Even the most well-intentioned NFL referees can fail miserably
An NFL instant replay system wasn’t put into place until 1986, and even then it came with significant flaws. Officiating couldn’t handle the tech, or often the gravity of the moment, and until proper training was put into place even a second pair of eyes in the sky often ended in failure. We’ve reached another crossroads in 2020.
NFL technology is so sophisticated and, by that definition, so advanced that officiating has every angle available. Because of this, it’s only natural to question the human element. Articles like mine point out the very worst of officiating on a weekly basis, so surely, even in the replay booth, they’re missing something. That’s why a replay as obvious as a non-fumble in Sunday night’s 49ers-Rams game takes an astonishing five minutes-plus to overturn.
In place of any honorable mention is this, the purest example of how too much technology is slowing down the game we love. There is no solution — we want our officials to have every resource available to them, after all. This is not the football tech dark ages of 1986.
Now, back to the worst of the worst — the calls that makes us claw our eyes out knowing that officials have the aforementioned I’m imploring them to use responsibly.
3. Kyle Fuller unnecessary roughness
You know the officials did an okay job this week when the first of three “tough” decisions is as borderline as this one. In the heat of the moment, it’s understandable why the official chose to throw a flag on Chicago Bears DB Kyle Fuller. Keith Kirkwood fell hard, like a tree in the forest, and even pleaded for the call after the fact.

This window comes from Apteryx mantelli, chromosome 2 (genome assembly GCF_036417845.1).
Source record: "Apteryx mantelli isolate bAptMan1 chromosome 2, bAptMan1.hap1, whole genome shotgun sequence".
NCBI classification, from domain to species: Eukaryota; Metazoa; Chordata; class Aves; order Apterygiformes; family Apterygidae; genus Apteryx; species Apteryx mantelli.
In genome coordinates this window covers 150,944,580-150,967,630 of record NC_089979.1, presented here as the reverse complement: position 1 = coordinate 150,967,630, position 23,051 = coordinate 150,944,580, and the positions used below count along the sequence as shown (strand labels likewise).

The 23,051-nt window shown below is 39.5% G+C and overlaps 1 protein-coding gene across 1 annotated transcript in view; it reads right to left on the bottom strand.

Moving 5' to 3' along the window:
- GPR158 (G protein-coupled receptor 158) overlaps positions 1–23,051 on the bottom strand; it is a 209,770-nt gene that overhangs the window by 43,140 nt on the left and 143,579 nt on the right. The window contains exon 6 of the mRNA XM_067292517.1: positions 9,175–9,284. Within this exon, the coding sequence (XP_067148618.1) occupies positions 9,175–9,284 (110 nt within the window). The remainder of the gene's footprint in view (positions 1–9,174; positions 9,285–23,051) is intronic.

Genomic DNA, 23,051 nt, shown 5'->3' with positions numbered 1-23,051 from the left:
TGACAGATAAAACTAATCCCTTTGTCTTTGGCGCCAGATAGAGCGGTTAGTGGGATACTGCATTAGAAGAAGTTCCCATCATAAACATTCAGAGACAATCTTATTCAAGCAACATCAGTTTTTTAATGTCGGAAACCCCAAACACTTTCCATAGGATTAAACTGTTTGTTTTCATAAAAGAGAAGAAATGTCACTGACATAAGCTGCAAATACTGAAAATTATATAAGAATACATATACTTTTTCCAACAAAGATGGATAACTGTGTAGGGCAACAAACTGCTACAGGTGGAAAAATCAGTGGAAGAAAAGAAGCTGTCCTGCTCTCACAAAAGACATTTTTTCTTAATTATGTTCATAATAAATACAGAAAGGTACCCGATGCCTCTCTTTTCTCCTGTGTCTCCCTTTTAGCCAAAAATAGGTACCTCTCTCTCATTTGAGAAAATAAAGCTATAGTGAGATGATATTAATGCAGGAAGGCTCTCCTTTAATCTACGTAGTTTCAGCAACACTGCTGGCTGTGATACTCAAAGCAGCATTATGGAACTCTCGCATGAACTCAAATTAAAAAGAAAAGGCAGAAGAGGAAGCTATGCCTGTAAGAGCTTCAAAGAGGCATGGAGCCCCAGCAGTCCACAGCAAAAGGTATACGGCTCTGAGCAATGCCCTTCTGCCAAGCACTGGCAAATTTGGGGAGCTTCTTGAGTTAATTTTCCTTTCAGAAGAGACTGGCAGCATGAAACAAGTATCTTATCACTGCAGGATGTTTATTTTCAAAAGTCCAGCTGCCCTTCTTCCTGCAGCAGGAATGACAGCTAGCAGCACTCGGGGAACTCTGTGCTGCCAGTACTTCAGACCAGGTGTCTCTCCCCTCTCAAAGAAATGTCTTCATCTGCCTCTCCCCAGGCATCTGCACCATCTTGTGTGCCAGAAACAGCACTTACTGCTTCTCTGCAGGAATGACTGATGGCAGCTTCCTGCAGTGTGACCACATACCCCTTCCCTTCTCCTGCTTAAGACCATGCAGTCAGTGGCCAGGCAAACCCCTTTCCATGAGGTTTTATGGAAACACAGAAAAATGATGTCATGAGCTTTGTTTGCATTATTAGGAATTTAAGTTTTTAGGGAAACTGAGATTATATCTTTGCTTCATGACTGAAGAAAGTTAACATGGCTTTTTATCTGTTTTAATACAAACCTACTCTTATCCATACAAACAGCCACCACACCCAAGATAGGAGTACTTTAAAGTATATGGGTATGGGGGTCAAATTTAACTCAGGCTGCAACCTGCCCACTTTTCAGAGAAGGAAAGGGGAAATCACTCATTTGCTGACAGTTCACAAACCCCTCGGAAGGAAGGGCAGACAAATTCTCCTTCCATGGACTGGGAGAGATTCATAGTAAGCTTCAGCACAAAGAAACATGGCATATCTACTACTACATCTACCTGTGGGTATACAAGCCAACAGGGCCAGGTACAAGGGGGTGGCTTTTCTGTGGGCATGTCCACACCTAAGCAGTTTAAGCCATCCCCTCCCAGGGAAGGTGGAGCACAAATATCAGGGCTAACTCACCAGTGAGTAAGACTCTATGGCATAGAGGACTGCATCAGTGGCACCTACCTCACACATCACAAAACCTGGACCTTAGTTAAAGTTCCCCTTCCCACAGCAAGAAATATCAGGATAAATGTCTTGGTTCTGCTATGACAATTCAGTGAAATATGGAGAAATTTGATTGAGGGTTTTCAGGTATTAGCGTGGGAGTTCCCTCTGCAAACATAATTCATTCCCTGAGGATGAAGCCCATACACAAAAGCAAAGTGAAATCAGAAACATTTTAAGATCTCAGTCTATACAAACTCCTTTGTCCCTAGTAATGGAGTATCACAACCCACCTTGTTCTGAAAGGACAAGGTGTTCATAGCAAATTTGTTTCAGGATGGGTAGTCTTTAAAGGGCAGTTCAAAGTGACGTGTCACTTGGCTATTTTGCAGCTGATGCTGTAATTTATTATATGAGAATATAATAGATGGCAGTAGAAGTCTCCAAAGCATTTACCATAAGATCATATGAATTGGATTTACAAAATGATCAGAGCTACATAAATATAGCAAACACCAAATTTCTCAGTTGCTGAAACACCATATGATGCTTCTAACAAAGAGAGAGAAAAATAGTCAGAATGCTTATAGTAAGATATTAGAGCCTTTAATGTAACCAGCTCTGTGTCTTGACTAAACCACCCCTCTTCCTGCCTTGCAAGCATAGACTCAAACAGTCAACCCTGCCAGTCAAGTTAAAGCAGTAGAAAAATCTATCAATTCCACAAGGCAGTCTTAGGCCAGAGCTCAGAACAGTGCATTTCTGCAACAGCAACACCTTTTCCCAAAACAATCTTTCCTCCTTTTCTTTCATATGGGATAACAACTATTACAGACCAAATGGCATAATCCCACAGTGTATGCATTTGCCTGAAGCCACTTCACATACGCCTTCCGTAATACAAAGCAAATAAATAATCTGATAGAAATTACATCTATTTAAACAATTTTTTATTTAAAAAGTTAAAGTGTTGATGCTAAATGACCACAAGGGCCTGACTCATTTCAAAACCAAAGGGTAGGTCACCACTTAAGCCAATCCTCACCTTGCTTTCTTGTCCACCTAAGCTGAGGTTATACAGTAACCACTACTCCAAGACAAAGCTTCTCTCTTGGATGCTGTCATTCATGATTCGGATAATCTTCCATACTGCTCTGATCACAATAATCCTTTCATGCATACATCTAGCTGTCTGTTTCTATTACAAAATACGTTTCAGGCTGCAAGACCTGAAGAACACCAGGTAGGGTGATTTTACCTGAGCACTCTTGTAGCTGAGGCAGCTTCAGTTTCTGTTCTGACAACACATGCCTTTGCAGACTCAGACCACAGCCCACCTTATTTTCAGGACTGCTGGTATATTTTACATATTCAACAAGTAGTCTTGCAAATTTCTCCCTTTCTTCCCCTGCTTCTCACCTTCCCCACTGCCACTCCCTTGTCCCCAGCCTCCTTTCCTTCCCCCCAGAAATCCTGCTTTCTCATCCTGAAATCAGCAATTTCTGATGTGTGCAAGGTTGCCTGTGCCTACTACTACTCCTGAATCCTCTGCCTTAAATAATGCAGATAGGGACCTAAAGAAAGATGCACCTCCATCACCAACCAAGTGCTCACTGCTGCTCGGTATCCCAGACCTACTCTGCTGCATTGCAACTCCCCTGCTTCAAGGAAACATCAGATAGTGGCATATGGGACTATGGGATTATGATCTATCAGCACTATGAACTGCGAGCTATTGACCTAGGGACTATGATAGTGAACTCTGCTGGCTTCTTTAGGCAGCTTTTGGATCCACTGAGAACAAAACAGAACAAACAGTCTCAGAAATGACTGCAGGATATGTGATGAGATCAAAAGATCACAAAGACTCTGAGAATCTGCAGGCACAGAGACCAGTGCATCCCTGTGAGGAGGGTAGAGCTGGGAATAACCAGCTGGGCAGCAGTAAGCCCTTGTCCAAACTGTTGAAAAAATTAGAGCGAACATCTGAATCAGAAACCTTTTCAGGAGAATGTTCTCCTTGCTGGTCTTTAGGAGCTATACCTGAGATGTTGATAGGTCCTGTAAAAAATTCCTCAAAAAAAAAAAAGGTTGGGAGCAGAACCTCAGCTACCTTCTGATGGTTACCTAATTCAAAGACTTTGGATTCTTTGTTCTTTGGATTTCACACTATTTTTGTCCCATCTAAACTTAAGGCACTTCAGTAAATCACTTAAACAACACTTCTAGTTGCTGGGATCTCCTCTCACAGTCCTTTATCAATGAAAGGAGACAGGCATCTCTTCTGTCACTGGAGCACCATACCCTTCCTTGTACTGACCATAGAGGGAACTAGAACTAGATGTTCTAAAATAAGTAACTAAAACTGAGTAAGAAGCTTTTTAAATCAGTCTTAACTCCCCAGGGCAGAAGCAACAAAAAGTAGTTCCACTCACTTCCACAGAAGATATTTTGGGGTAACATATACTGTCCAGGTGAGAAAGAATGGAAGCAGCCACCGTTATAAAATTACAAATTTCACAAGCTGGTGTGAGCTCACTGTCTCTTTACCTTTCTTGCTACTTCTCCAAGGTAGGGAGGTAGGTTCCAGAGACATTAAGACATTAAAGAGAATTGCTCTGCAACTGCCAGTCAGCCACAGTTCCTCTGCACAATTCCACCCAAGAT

However, one look at the replay shows Fuller lowered his shoulder and avoided helmet-to-helmet contact. While there CAN still be roughness on the play without direct helmet contact, how exactly was Fuller supposed to make a play with Kirkwood running directly at him? Gently push him to the ground?
There will forever be controversy on calls like these, and every fanbase constantly thinks they’ve been wronged every time a defender on their side decides to lay down the boom. Often, it’s for naught, and completely unnecessary. In Fuller’s case, though, an argument can (and should) be made that he was merely trying to get Kirkwood to the ground in a timely manner, rather than risk being bullied over for another five yards.